The fiery Chicago-based pastor who counted President Obama among his flock for two decades embraced a controversial theory that “Jesus was a Palestinian” during a speech Saturday at an event hosted by Nation of Islam leader Louis Farrakhan.
“We are grateful to God to be able to be here and to speak a word on behalf of Palestinian justice,” Jeremiah Wright began his remarks on the National Mall. He and numerous other speakers gathered there at an event called “Justice or Else!” to mark the 20th anniversary of the Million Man March.
In his speech, Wright drew parallels between the struggles of Native Americans, African-Americans and Palestinians, which he said have all suffered under the “three-headed demon” of “racism, militarism, and capitalism.”
“The original people, the Palestinians — and please remember, Jesus was a Palestinian — the Palestinian people have had the Europeans come and take their country,” said Wright, who retired in 2008 as pastor at Chicago’s Trinity United Church of Christ, which Obama attended from 1988 to 2008.
Obama was forced to denounce Wright as a presidential candidate in 2008 after video surfaced of the pastor saying during a 2003 sermon, “God damn America.”
Obama said that he was not in church when Wright made those remarks.
Wright’s comments Saturday are part of what’s known as “Palestinian Christian liberation theology.” That teaching aims to portray Jesus as a Palestinian martyr fighting against Jewish oppression.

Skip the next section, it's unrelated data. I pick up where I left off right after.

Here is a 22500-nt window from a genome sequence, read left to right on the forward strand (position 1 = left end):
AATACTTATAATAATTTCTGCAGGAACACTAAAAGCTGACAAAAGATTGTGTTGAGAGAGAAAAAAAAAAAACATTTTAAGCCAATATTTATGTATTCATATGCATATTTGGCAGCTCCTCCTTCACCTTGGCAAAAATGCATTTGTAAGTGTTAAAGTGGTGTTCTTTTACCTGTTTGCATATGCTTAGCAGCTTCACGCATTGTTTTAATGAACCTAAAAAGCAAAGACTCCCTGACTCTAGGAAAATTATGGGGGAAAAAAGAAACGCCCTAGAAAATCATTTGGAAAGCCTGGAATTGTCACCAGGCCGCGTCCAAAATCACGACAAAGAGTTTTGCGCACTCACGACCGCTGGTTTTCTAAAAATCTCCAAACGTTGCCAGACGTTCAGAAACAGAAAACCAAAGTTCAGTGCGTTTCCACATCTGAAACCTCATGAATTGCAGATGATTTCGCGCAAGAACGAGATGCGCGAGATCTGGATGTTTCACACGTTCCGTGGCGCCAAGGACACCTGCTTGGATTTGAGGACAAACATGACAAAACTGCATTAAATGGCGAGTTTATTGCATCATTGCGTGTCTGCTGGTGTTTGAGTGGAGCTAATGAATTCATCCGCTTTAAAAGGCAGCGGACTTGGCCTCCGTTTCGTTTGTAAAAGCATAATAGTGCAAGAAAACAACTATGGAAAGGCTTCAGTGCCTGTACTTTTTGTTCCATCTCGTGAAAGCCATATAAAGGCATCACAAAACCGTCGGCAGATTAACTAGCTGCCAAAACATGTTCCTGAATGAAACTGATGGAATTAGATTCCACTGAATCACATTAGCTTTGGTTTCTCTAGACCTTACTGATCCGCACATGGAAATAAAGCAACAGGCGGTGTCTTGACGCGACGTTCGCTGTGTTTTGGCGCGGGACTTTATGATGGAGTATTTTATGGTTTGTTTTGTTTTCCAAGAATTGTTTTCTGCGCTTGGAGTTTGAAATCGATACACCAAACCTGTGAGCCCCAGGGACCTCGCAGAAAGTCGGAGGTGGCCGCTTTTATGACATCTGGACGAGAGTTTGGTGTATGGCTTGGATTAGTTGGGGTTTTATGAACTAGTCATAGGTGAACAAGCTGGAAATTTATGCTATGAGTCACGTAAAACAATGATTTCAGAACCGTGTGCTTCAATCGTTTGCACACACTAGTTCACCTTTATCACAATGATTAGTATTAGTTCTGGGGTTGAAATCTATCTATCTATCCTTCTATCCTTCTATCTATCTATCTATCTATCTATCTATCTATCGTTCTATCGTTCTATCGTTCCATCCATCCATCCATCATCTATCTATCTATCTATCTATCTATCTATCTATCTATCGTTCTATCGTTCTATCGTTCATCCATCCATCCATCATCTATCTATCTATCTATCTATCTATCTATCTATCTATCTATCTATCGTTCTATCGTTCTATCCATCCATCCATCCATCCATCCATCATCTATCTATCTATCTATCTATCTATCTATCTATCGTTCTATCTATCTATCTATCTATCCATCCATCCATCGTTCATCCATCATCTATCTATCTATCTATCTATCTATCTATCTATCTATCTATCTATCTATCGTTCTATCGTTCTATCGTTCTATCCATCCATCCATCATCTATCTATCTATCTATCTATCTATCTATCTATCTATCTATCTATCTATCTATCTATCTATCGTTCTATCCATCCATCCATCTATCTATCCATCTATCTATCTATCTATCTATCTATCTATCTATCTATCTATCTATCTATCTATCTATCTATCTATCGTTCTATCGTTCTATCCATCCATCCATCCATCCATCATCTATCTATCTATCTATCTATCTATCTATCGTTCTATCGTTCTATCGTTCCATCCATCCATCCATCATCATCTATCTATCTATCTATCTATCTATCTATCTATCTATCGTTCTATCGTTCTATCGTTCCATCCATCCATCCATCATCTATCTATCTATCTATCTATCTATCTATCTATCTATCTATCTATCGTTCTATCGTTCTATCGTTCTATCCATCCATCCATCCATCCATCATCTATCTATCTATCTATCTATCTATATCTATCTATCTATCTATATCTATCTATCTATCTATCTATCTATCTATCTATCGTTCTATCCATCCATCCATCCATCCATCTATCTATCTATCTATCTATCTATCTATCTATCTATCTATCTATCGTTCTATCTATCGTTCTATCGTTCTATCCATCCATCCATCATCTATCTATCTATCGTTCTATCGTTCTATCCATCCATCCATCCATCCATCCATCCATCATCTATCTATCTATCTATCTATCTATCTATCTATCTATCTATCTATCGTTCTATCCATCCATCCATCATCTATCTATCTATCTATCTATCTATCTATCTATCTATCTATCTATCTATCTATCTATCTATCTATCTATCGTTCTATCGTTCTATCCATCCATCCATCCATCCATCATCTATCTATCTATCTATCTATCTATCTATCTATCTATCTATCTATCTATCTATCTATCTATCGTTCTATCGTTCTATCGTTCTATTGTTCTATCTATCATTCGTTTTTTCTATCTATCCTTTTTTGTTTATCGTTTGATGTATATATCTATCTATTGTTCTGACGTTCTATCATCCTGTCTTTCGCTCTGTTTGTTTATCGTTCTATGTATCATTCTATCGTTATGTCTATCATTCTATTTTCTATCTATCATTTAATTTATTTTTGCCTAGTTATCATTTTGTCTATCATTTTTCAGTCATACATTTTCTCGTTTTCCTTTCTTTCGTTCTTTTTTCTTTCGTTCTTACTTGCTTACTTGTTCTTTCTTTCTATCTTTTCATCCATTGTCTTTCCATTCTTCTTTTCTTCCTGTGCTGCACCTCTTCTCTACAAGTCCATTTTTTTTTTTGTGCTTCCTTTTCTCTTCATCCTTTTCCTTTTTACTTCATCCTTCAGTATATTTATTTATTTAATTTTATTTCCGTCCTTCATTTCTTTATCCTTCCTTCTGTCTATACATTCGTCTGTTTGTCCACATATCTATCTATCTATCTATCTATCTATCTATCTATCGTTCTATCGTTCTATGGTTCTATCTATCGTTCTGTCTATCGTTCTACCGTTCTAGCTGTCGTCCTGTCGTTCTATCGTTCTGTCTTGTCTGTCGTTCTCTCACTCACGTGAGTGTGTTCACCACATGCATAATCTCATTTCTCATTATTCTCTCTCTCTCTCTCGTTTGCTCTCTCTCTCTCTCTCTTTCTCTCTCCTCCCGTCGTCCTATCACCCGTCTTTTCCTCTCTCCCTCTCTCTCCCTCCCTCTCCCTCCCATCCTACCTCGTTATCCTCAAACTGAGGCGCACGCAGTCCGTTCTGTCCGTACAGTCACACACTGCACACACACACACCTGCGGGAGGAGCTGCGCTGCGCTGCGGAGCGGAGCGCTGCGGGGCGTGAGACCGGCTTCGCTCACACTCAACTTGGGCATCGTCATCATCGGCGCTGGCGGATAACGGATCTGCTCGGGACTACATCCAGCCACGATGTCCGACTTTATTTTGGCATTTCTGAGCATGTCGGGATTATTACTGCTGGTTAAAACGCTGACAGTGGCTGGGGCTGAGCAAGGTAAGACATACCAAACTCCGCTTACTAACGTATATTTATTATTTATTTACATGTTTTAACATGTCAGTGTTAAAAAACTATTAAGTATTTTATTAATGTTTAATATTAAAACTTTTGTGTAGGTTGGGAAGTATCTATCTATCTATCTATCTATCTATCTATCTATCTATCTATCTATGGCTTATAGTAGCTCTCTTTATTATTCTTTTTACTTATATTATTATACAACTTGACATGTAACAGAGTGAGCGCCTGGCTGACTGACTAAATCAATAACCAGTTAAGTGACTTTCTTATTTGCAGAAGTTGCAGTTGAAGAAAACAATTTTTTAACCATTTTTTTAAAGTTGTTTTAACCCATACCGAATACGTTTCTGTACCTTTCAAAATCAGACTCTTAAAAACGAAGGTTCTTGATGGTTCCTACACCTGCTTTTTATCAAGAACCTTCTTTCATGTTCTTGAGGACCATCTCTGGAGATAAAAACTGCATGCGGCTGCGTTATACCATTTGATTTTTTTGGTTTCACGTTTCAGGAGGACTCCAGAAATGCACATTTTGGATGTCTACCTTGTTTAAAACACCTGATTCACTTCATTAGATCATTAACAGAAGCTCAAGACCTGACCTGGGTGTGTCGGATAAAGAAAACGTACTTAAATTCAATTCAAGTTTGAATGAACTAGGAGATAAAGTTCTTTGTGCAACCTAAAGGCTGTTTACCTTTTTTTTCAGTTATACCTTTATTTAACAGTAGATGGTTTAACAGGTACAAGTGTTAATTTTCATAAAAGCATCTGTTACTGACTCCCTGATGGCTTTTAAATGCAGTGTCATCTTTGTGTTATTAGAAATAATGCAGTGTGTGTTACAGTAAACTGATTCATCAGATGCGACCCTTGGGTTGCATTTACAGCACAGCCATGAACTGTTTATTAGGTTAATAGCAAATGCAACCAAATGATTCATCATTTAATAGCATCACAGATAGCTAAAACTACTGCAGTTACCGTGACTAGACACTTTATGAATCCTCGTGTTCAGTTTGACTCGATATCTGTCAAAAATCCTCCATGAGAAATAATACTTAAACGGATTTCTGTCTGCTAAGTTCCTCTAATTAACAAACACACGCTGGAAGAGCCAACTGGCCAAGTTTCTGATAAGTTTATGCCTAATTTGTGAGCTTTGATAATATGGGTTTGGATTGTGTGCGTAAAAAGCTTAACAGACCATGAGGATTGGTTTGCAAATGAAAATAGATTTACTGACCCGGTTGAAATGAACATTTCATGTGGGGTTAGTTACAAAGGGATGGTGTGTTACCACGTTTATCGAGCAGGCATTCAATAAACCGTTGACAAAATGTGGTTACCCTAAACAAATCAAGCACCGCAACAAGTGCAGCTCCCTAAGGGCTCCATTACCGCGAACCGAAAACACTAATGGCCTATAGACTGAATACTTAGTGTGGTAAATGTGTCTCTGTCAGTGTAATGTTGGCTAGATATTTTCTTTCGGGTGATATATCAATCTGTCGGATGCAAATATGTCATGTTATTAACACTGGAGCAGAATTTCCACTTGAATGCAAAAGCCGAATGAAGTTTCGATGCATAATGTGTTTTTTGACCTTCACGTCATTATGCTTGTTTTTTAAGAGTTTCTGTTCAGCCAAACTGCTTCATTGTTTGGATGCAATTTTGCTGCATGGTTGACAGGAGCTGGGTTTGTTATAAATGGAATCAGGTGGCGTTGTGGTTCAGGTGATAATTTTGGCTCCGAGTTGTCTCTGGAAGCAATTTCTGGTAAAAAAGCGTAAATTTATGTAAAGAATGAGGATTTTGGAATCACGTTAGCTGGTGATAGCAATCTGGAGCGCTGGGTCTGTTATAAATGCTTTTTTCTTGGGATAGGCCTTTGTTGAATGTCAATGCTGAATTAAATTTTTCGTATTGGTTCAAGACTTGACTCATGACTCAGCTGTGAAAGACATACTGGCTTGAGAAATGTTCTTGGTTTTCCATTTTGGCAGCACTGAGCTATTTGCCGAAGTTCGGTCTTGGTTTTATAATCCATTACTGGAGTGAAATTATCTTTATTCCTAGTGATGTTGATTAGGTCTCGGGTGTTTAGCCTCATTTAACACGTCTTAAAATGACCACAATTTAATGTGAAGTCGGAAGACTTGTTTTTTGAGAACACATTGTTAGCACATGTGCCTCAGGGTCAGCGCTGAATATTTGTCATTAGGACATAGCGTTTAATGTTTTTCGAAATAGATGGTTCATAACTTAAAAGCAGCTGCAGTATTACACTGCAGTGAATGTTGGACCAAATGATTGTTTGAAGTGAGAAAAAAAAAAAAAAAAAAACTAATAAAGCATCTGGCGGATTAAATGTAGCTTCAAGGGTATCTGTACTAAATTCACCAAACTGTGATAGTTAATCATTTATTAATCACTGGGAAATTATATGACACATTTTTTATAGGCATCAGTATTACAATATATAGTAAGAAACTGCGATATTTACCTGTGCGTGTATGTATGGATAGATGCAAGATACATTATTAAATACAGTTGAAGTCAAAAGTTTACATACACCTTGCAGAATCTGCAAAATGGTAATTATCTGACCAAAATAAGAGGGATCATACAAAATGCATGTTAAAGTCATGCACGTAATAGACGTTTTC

Critics of the theory argue that it is used to undermine the state of Israel.
Wright conveyed that idea in his speech Saturday calling Israel an “apartheid state” and claiming that it has ignored more than 40 United Nations resolutions and has now “illegally occupied territories as they take the people whose countries it it and make it their because their God told them that they could have somebody else’s country.”
The Palestinian conflict also mirrors the struggles faced by African-American youth, Wright asserted.
“The youth in Ferguson and the youth in Palestine have united together to remind us that the dots need to be connected,” Wright said, quoting Martin Luther King Jr., who said “injustice anywhere is a threat to justice everywhere.”
That “has implications for us as we stand beside our Palestinian brothers and sisters who have been done one of the most egregious injustices in the 20th and 21st centuries,” Wright continued, adding that “apartheid is going on in Palestine as we sit here.”
He also said that manifestations of a “three-headed demon” consisting of “racism, militarism and capitalism” is “causing the Palestinians to have a fight just like the fight we are having here trying to get people to understand that black lives matter, Palestinians are saying that Palestinian lives matter.”